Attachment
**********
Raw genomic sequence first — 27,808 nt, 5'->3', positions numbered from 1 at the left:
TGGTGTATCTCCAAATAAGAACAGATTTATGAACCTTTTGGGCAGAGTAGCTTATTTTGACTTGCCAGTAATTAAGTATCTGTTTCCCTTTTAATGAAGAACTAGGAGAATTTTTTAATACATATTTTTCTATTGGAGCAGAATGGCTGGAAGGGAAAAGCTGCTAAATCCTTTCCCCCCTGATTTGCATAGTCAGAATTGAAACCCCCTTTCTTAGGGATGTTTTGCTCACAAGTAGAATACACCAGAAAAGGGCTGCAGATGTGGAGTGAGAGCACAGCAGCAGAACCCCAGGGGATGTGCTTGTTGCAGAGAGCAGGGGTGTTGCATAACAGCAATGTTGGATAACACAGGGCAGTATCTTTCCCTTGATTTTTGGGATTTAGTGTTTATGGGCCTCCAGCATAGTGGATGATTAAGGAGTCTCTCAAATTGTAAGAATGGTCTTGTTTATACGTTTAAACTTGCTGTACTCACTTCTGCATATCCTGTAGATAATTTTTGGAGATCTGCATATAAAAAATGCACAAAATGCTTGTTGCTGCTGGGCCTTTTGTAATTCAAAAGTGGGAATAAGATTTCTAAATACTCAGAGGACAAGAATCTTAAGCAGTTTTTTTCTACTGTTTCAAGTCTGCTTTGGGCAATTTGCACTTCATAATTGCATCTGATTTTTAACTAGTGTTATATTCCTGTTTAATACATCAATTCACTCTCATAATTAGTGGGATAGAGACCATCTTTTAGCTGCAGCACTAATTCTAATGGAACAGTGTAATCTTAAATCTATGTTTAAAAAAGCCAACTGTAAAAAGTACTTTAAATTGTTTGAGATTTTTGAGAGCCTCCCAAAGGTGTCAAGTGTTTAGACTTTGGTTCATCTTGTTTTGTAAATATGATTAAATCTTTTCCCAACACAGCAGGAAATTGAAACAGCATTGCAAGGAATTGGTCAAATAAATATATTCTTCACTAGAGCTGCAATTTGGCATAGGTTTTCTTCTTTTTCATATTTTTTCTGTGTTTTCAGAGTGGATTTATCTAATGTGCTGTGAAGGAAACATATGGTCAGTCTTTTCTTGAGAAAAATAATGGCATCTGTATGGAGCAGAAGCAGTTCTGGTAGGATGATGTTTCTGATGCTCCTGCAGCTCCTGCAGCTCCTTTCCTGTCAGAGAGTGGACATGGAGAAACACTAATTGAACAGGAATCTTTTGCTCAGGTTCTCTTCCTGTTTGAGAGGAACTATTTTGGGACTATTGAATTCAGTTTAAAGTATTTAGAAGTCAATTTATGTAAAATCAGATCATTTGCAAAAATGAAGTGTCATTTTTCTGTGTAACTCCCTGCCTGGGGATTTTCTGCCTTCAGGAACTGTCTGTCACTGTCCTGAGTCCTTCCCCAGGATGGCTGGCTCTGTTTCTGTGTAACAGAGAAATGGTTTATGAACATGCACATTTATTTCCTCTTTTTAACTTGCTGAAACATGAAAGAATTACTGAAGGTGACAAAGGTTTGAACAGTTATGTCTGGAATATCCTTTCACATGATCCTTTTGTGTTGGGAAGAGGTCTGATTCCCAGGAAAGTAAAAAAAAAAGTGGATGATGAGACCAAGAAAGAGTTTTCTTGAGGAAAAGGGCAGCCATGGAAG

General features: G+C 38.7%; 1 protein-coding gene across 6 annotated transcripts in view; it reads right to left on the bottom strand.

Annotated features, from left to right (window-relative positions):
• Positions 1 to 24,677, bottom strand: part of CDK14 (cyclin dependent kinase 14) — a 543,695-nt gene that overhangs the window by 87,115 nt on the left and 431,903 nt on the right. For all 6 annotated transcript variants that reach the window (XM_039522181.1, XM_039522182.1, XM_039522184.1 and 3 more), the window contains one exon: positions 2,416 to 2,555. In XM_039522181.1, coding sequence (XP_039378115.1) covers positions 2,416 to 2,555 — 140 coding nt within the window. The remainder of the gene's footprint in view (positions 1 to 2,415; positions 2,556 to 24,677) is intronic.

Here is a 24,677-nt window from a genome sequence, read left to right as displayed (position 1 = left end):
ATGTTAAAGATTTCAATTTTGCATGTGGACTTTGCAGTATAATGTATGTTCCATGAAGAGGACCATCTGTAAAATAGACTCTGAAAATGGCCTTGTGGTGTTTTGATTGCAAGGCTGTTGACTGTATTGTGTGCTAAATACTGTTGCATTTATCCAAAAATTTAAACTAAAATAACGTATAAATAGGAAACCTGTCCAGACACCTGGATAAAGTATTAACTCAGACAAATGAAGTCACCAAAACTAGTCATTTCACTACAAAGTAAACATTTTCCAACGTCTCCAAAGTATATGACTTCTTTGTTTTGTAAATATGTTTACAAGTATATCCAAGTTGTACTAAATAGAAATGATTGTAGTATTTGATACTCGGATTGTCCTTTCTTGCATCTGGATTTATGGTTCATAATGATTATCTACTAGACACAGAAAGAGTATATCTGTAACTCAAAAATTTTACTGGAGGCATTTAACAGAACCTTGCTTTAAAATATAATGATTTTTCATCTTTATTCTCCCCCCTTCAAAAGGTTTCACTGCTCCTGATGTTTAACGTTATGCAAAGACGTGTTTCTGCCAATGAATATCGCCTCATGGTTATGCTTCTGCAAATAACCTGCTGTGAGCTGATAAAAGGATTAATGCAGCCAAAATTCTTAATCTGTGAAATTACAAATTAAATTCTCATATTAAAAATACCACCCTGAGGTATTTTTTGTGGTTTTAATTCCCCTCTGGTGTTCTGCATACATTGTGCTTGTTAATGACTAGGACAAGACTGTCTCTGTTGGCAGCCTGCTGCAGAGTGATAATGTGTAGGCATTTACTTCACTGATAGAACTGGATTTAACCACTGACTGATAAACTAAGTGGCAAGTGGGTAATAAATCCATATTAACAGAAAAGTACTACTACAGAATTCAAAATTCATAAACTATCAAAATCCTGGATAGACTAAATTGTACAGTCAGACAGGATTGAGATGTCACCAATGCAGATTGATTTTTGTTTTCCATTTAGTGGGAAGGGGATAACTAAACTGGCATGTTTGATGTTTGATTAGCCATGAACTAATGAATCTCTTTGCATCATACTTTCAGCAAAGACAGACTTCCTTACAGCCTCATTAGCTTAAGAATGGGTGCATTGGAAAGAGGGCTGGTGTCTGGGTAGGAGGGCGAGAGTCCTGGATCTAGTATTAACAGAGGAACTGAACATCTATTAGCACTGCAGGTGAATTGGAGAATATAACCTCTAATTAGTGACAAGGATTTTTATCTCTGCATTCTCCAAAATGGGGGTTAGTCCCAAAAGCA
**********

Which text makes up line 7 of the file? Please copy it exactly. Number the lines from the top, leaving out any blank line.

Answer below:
ATGTTAAAGATTTCAATTTTGCATGTGGACTTTGCAGTATAATGTATGTTCCATGAAGAGGACCATCTGTAAAATAGACTCTGAAAATGGCCTTGTGGTGTTTTGATTGCAAGGCTGTTGACTGTATTGTGTGCTAAATACTGTTGCATTTATCCAAAAATTTAAACTAAAATAACGTATAAATAGGAAACCTGTCCAGACACCTGGATAAAGTATTAACTCAGACAAATGAAGTCACCAAAACTAGTCATTTCACTACAAAGTAAACATTTTCCAACGTCTCCAAAGTATATGACTTCTTTGTTTTGTAAATATGTTTACAAGTATATCCAAGTTGTACTAAATAGAAATGATTGTAGTATTTGATACTCGGATTGTCCTTTCTTGCATCTGGATTTATGGTTCATAATGATTATCTACTAGACACAGAAAGAGTATATCTGTAACTCAAAAATTTTACTGGAGGCATTTAACAGAACCTTGCTTTAAAATATAATGATTTTTCATCTTTATTCTCCCCCCTTCAAAAGGTTTCACTGCTCCTGATGTTTAACGTTATGCAAAGACGTGTTTCTGCCAATGAATATCGCCTCATGGTTATGCTTCTGCAAATAACCTGCTGTGAGCTGATAAAAGGATTAATGCAGCCAAAATTCTTAATCTGTGAAATTACAAATTAAATTCTCATATTAAAAATACCACCCTGAGGTATTTTTTGTGGTTTTAATTCCCCTCTGGTGTTCTGCATACATTGTGCTTGTTAATGACTAGGACAAGACTGTCTCTGTTGGCAGCCTGCTGCAGAGTGATAATGTGTAGGCATTTACTTCACTGATAGAACTGGATTTAACCACTGACTGATAAACTAAGTGGCAAGTGGGTAATAAATCCATATTAACAGAAAAGTACTACTACAGAATTCAAAATTCATAAACTATCAAAATCCTGGATAGACTAAATTGTACAGTCAGACAGGATTGAGATGTCACCAATGCAGATTGATTTTTGTTTTCCATTTAGTGGGAAGGGGATAACTAAACTGGCATGTTTGATGTTTGATTAGCCATGAACTAATGAATCTCTTTGCATCATACTTTCAGCAAAGACAGACTTCCTTACAGCCTCATTAGCTTAAGAATGGGTGCATTGGAAAGAGGGCTGGTGTCTGGGTAGGAGGGCGAGAGTCCTGGATCTAGTATTAACAGAGGAACTGAACATCTATTAGCACTGCAGGTGAATTGGAGAATATAACCTCTAATTAGTGACAAGGATTTTTATCTCTGCATTCTCCAAAATGGGGGTTAGTCCCAAAAGCA